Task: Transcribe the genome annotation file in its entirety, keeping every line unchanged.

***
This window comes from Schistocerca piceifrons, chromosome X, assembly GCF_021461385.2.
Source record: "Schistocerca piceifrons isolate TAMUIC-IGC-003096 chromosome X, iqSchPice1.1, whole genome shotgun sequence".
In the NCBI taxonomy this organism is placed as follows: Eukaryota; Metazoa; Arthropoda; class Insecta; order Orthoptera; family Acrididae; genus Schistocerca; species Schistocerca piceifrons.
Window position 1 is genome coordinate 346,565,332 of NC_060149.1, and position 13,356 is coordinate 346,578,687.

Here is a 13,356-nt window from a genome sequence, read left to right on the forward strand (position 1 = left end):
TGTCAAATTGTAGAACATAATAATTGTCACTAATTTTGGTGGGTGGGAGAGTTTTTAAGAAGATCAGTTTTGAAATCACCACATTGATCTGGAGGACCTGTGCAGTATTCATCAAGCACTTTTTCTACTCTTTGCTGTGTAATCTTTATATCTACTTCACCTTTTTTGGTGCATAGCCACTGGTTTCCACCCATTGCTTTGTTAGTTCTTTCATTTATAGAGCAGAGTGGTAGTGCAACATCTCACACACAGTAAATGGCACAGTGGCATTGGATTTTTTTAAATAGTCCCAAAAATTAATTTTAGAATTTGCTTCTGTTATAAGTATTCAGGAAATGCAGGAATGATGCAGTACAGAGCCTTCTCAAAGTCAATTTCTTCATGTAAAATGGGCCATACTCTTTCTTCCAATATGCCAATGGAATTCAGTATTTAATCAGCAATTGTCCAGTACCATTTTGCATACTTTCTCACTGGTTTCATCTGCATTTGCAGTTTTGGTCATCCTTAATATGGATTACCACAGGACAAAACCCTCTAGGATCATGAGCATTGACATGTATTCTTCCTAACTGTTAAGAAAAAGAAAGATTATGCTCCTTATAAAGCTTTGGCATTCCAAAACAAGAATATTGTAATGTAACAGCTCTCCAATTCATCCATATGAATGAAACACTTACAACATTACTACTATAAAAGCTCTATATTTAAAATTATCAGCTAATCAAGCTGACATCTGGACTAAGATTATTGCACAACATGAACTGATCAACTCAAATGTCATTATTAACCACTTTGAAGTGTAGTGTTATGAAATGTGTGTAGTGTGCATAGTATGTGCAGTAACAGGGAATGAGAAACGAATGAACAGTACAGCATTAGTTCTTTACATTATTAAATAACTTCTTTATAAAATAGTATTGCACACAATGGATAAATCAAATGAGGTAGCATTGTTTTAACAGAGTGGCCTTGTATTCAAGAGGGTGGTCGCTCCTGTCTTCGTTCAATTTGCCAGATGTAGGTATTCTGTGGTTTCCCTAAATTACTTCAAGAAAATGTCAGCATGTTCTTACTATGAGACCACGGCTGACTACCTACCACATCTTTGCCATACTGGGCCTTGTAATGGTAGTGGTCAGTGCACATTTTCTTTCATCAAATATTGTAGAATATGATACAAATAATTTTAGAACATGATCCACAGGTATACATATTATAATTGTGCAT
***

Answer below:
This window comes from Schistocerca piceifrons, chromosome X, assembly GCF_021461385.2.
Source record: "Schistocerca piceifrons isolate TAMUIC-IGC-003096 chromosome X, iqSchPice1.1, whole genome shotgun sequence".
In the NCBI taxonomy this organism is placed as follows: Eukaryota; Metazoa; Arthropoda; class Insecta; order Orthoptera; family Acrididae; genus Schistocerca; species Schistocerca piceifrons.
Window position 1 is genome coordinate 346,565,332 of NC_060149.1, and position 13,356 is coordinate 346,578,687.

Here is a 13,356-nt window from a genome sequence, read left to right on the forward strand (position 1 = left end):
TGTCAAATTGTAGAACATAATAATTGTCACTAATTTTGGTGGGTGGGAGAGTTTTTAAGAAGATCAGTTTTGAAATCACCACATTGATCTGGAGGACCTGTGCAGTATTCATCAAGCACTTTTTCTACTCTTTGCTGTGTAATCTTTATATCTACTTCACCTTTTTTGGTGCATAGCCACTGGTTTCCACCCATTGCTTTGTTAGTTCTTTCATTTATAGAGCAGAGTGGTAGTGCAACATCTCACACACAGTAAATGGCACAGTGGCATTGGATTTTTTTAAATAGTCCCAAAAATTAATTTTAGAATTTGCTTCTGTTATAAGTATTCAGGAAATGCAGGAATGATGCAGTACAGAGCCTTCTCAAAGTCAATTTCTTCATGTAAAATGGGCCATACTCTTTCTTCCAATATGCCAATGGAATTCAGTATTTAATCAGCAATTGTCCAGTACCATTTTGCATACTTTCTCACTGGTTTCATCTGCATTTGCAGTTTTGGTCATCCTTAATATGGATTACCACAGGACAAAACCCTCTAGGATCATGAGCATTGACATGTATTCTTCCTAACTGTTAAGAAAAAGAAAGATTATGCTCCTTATAAAGCTTTGGCATTCCAAAACAAGAATATTGTAATGTAACAGCTCTCCAATTCATCCATATGAATGAAACACTTACAACATTACTACTATAAAAGCTCTATATTTAAAATTATCAGCTAATCAAGCTGACATCTGGACTAAGATTATTGCACAACATGAACTGATCAACTCAAATGTCATTATTAACCACTTTGAAGTGTAGTGTTATGAAATGTGTGTAGTGTGCATAGTATGTGCAGTAACAGGGAATGAGAAACGAATGAACAGTACAGCATTAGTTCTTTACATTATTAAATAACTTCTTTATAAAATAGTATTGCACACAATGGATAAATCAAATGAGGTAGCATTGTTTTAACAGAGTGGCCTTGTATTCAAGAGGGTGGTCGCTCCTGTCTTCGTTCAATTTGCCAGATGTAGGTATTCTGTGGTTTCCCTAAATTACTTCAAGAAAATGTCAGCATGTTCTTACTATGAGACCACGGCTGACTACCTACCACATCTTTGCCATACTGGGCCTTGTAATGGTAGTGGTCAGTGCACATTTTCTTTCATCAAATATTGTAGAATATGATACAAATAATTTTAGAACATGATCCACAGGTATACATATTATAATTGTGCAT